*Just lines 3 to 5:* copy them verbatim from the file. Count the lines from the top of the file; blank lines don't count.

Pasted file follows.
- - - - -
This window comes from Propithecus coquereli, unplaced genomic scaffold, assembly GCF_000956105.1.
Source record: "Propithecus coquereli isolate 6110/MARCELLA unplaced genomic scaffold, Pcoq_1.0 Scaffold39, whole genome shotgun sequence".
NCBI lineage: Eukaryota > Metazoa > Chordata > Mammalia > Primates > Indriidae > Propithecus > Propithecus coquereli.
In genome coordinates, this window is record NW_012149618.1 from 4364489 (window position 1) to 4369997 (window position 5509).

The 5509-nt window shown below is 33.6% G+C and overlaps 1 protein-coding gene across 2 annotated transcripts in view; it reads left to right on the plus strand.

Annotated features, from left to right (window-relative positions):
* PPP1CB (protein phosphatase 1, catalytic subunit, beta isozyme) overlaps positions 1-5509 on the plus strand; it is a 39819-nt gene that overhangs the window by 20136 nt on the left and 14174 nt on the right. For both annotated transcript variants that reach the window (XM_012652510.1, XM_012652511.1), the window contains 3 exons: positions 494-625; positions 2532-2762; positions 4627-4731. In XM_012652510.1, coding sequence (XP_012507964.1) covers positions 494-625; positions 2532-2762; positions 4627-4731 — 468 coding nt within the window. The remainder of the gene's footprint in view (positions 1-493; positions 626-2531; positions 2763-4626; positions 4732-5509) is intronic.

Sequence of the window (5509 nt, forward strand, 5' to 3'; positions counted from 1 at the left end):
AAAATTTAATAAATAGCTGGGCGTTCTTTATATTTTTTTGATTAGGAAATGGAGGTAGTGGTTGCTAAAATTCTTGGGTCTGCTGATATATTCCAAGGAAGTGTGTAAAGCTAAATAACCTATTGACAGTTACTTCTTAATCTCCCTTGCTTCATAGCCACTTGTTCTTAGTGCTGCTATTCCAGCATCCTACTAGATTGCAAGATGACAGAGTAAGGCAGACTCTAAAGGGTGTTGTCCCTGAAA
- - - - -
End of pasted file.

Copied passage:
NCBI lineage: Eukaryota > Metazoa > Chordata > Mammalia > Primates > Indriidae > Propithecus > Propithecus coquereli.
In genome coordinates, this window is record NW_012149618.1 from 4364489 (window position 1) to 4369997 (window position 5509).

The 5509-nt window shown below is 33.6% G+C and overlaps 1 protein-coding gene across 2 annotated transcripts in view; it reads left to right on the plus strand.